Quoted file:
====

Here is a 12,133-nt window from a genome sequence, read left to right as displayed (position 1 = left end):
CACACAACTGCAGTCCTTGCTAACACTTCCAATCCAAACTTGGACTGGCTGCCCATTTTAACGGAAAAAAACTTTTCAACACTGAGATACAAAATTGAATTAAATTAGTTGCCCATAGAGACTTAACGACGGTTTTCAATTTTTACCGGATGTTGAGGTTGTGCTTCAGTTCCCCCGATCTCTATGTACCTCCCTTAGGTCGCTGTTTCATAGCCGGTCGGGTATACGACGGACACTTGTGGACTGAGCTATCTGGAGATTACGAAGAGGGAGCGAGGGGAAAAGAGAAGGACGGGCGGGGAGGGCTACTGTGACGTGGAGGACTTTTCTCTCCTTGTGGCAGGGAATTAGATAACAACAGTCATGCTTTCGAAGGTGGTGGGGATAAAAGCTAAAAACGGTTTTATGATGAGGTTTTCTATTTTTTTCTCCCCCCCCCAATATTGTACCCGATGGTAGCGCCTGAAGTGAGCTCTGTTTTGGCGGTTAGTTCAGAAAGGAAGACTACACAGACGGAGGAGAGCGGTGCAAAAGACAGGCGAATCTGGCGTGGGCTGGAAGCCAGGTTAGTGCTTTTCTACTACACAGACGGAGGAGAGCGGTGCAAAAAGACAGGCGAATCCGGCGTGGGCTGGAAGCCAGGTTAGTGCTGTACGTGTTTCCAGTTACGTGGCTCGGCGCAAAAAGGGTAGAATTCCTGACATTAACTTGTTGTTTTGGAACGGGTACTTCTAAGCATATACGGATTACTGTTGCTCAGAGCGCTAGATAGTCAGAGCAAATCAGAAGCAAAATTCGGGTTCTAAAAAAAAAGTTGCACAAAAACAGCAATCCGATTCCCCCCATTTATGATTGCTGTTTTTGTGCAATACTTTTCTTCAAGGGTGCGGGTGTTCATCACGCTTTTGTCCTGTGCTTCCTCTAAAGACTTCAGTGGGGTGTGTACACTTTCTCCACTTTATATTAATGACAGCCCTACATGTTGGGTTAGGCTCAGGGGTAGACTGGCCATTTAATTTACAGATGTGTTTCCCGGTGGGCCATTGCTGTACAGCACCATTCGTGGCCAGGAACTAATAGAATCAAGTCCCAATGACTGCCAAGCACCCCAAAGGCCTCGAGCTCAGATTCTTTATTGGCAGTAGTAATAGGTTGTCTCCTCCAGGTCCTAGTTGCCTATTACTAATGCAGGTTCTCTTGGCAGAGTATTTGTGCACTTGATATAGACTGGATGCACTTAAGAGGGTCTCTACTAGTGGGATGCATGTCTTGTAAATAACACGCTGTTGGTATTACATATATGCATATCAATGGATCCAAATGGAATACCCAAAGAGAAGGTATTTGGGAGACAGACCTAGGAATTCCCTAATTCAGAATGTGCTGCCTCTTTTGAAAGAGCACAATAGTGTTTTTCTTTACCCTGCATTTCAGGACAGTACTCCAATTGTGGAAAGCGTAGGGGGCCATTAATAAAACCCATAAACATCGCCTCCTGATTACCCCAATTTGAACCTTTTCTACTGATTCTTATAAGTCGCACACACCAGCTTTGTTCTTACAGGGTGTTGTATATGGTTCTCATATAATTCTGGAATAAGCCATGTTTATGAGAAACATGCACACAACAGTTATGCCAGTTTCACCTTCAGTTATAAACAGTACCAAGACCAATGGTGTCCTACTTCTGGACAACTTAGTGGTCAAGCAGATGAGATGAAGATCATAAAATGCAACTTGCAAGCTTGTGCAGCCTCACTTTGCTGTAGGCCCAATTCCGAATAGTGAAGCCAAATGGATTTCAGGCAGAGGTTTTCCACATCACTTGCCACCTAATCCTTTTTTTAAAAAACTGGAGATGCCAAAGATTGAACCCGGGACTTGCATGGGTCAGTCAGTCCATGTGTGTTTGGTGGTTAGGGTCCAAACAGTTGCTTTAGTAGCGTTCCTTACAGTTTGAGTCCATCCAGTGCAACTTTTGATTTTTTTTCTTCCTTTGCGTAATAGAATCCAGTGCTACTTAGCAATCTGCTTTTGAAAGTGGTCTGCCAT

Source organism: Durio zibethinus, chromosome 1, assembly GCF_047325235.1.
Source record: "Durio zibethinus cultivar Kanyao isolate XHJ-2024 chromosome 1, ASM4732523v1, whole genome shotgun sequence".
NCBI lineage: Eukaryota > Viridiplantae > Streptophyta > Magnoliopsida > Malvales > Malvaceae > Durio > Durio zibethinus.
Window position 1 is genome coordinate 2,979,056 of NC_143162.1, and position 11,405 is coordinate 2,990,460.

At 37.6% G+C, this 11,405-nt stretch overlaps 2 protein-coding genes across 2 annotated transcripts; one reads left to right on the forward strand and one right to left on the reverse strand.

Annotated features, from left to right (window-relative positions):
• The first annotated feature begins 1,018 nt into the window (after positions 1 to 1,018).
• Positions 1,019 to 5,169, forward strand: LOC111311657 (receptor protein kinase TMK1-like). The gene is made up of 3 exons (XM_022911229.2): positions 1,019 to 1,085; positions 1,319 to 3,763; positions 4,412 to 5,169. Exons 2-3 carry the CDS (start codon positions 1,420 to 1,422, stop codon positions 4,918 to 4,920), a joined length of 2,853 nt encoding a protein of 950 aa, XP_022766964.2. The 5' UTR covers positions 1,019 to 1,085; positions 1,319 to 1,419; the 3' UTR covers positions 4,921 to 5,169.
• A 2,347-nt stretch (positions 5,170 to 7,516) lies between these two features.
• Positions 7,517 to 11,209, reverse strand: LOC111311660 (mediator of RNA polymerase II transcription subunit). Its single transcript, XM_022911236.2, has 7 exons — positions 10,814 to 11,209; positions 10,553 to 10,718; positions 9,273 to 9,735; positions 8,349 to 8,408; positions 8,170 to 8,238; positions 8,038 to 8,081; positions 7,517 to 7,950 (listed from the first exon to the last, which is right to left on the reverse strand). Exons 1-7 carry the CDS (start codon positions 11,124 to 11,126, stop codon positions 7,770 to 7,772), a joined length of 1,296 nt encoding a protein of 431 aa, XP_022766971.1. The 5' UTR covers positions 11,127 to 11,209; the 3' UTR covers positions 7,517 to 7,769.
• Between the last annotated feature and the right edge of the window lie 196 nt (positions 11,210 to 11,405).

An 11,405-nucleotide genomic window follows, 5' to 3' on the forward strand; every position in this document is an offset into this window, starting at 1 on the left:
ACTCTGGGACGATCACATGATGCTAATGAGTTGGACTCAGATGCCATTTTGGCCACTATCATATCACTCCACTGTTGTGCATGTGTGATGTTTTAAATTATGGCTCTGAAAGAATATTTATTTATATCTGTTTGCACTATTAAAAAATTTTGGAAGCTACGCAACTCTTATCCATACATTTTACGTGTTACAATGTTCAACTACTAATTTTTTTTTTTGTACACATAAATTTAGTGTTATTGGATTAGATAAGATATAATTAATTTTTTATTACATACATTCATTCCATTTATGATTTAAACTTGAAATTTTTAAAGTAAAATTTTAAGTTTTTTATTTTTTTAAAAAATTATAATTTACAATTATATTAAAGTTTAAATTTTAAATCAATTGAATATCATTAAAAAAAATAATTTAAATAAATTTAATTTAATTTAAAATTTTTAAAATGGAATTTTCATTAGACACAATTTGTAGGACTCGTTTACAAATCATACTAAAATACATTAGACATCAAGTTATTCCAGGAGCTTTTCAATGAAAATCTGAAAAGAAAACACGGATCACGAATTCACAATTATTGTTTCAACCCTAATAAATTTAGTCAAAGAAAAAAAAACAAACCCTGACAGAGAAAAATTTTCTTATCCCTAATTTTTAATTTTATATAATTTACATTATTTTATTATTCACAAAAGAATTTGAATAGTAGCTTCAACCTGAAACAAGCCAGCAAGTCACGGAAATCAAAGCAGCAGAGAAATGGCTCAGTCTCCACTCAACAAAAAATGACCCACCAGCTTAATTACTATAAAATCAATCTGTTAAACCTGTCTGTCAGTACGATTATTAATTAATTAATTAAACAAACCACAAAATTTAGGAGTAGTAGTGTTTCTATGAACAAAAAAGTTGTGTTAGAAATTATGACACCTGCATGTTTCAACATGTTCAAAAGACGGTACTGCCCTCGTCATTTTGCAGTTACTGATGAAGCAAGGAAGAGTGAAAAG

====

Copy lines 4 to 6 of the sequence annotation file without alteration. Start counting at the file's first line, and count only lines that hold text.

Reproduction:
Source record: "Durio zibethinus cultivar Kanyao isolate XHJ-2024 chromosome 1, ASM4732523v1, whole genome shotgun sequence".
NCBI lineage: Eukaryota > Viridiplantae > Streptophyta > Magnoliopsida > Malvales > Malvaceae > Durio > Durio zibethinus.
Window position 1 is genome coordinate 2,979,056 of NC_143162.1, and position 11,405 is coordinate 2,990,460.